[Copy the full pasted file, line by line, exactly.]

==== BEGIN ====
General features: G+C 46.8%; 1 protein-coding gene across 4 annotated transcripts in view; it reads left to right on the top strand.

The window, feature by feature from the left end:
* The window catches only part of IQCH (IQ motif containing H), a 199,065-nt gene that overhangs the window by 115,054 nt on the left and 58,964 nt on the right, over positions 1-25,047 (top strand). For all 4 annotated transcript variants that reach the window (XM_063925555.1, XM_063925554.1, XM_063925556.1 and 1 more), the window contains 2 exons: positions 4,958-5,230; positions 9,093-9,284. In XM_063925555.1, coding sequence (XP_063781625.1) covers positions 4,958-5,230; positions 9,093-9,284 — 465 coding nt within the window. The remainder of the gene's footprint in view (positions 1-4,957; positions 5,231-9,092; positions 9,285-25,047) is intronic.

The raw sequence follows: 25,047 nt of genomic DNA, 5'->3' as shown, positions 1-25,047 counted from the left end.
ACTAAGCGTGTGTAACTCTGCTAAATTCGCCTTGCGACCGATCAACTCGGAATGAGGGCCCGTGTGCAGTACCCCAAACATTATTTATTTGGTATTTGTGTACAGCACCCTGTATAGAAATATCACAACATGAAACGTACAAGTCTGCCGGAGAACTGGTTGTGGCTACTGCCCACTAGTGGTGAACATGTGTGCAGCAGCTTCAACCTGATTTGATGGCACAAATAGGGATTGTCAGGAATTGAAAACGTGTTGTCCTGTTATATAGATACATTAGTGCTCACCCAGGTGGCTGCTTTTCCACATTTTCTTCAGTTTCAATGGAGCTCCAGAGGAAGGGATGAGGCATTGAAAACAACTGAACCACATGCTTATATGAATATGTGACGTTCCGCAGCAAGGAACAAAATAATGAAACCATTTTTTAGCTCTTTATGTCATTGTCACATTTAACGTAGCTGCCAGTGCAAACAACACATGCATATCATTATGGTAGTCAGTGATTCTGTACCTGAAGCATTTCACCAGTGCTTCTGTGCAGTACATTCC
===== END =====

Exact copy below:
General features: G+C 46.8%; 1 protein-coding gene across 4 annotated transcripts in view; it reads left to right on the top strand.

The window, feature by feature from the left end:
* The window catches only part of IQCH (IQ motif containing H), a 199,065-nt gene that overhangs the window by 115,054 nt on the left and 58,964 nt on the right, over positions 1-25,047 (top strand). For all 4 annotated transcript variants that reach the window (XM_063925555.1, XM_063925554.1, XM_063925556.1 and 1 more), the window contains 2 exons: positions 4,958-5,230; positions 9,093-9,284. In XM_063925555.1, coding sequence (XP_063781625.1) covers positions 4,958-5,230; positions 9,093-9,284 — 465 coding nt within the window. The remainder of the gene's footprint in view (positions 1-4,957; positions 5,231-9,092; positions 9,285-25,047) is intronic.

The raw sequence follows: 25,047 nt of genomic DNA, 5'->3' as shown, positions 1-25,047 counted from the left end.
ACTAAGCGTGTGTAACTCTGCTAAATTCGCCTTGCGACCGATCAACTCGGAATGAGGGCCCGTGTGCAGTACCCCAAACATTATTTATTTGGTATTTGTGTACAGCACCCTGTATAGAAATATCACAACATGAAACGTACAAGTCTGCCGGAGAACTGGTTGTGGCTACTGCCCACTAGTGGTGAACATGTGTGCAGCAGCTTCAACCTGATTTGATGGCACAAATAGGGATTGTCAGGAATTGAAAACGTGTTGTCCTGTTATATAGATACATTAGTGCTCACCCAGGTGGCTGCTTTTCCACATTTTCTTCAGTTTCAATGGAGCTCCAGAGGAAGGGATGAGGCATTGAAAACAACTGAACCACATGCTTATATGAATATGTGACGTTCCGCAGCAAGGAACAAAATAATGAAACCATTTTTTAGCTCTTTATGTCATTGTCACATTTAACGTAGCTGCCAGTGCAAACAACACATGCATATCATTATGGTAGTCAGTGATTCTGTACCTGAAGCATTTCACCAGTGCTTCTGTGCAGTACATTCC